London's exclusive hedge fund club driven by who you know
Hedge fund managers are not beautiful and unique snowflakes. They are not masters of the universe consistently beating the market propelled only by their individual expertise. No. They look a lot like an exclusive club where performance is directly correlated to who they know and who they’ve worked with previously.
A new study into the UK hedge fund industry by academics at the University of Konstanz in Germany, claims there’s a direct relationship between an overlap in previous employment and the performance of hedge fund managers.
It examined 1,799 hedge fund managers working in the UK between 2002-2012 and found that 41% of them had worked at the same firm at the same time. These sort of ‘social connections’ lead to an overlap in performance, it suggests.
“This result may be capturing the exchange of information among the managers in the network that leads to similar bets,” the study concluded. “This result seems to be driven by hedge funds betting on distressed securities, convertible securities, corporate events, and merger arbitrage - all hedge fund styles which rely on the communication of trading strategies and probability assessments among hedge fund managers.”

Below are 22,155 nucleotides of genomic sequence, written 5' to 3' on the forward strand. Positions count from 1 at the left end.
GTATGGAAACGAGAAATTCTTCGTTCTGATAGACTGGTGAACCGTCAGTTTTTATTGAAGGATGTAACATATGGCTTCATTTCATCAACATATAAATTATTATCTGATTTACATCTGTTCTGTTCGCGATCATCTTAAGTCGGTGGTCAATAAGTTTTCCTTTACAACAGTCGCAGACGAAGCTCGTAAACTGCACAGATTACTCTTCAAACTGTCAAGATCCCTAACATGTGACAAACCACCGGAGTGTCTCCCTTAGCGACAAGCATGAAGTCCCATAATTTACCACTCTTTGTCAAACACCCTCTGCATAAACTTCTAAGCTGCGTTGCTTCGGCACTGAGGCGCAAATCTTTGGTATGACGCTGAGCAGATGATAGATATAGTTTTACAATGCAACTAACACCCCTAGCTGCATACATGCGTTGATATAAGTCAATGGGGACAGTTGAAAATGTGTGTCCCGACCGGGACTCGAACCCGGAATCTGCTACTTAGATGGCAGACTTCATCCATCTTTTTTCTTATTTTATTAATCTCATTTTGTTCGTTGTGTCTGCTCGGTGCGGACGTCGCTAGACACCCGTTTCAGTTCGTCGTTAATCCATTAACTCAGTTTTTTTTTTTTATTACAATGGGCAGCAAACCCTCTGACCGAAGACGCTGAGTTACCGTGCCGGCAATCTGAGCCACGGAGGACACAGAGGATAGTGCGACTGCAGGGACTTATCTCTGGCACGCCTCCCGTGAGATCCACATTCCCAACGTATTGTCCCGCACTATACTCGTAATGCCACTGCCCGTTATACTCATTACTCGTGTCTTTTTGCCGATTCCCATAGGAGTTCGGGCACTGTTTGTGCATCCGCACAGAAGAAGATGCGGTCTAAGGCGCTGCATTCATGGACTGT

This theory feeds into the growing feeling that hedge fund professionals are not alpha wolves, but more like herd animals – the whole concept that they’re “crowding” the markets. Paul Tudor Jones said at a recent conference that hedge funds’ trading activity in the euro versus U.S dollar was akin to a herd of cows that eats grass down to the roots.
From an employment perspective, it’s clear that traders and portfolio managers in hedge funds like to congregate. Bluecrest Capital Management lifted out a team from Nomura’s prop trading desk in 2013, and has lifted numerous people from the bank since. Moore Capital swooped on a series of people from SAC Capital when it closed its London office. Now that SAC has reopened under the rebranded Point72 Asset Management ‘family office’ it has been hiring some of its former employees.
Hedge funds want to see a clear track record in the traders and portfolio managers they take on and it’s natural for senior staff to want to hire people they trust from their previous employers. However, this study suggests there’s a need for some new blood in the industry.
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